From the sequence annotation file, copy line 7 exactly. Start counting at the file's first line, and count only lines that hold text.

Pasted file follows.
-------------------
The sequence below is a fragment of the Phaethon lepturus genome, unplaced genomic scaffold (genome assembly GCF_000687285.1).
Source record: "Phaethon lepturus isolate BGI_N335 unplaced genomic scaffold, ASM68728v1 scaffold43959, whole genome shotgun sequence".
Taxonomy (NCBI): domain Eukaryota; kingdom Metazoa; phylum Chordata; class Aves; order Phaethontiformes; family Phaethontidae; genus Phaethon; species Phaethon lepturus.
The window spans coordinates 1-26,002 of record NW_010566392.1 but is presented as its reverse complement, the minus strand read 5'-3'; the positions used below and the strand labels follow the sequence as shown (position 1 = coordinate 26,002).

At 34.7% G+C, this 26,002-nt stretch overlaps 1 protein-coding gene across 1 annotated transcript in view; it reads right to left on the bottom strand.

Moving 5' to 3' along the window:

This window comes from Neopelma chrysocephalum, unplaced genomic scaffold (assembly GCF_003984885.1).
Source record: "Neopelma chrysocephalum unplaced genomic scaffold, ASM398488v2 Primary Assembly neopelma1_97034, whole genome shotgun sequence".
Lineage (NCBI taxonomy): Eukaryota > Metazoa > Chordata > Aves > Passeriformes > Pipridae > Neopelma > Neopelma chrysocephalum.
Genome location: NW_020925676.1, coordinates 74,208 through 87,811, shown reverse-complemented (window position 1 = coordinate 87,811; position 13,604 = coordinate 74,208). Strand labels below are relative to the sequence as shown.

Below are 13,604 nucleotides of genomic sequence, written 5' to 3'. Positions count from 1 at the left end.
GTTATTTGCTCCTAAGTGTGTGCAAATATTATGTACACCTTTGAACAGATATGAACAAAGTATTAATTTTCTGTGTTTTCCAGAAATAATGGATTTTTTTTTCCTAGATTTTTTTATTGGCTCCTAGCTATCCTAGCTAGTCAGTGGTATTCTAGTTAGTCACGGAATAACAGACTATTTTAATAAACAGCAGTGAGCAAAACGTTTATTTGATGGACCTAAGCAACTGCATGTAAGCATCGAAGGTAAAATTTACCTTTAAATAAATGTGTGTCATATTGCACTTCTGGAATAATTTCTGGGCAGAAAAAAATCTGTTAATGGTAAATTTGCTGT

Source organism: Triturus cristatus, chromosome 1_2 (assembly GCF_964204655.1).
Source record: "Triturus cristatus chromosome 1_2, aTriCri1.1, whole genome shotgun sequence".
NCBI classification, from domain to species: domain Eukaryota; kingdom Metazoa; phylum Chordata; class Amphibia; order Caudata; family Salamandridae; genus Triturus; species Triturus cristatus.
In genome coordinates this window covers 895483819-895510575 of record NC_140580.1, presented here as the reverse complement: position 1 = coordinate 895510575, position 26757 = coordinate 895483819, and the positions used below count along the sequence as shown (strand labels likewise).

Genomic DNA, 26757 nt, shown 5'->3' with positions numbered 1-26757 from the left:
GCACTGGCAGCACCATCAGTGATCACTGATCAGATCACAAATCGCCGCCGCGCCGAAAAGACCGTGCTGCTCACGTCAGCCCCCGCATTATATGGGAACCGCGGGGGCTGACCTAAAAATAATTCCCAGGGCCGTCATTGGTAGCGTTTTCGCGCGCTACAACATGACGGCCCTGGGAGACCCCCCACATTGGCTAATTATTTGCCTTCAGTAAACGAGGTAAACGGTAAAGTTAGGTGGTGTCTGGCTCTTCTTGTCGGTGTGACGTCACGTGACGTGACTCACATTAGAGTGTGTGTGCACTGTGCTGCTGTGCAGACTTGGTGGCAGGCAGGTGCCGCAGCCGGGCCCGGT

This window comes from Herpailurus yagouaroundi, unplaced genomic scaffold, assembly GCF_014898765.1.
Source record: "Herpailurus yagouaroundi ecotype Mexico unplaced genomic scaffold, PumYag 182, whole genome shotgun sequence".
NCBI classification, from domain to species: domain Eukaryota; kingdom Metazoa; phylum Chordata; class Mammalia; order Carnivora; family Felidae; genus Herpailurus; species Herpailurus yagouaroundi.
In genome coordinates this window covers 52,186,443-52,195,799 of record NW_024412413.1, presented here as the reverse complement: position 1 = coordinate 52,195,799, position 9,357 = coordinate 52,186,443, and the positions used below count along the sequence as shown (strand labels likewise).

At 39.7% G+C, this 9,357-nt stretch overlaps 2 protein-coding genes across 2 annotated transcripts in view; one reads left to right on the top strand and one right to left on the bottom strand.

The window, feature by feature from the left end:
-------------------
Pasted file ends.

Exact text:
This window comes from Neopelma chrysocephalum, unplaced genomic scaffold (assembly GCF_003984885.1).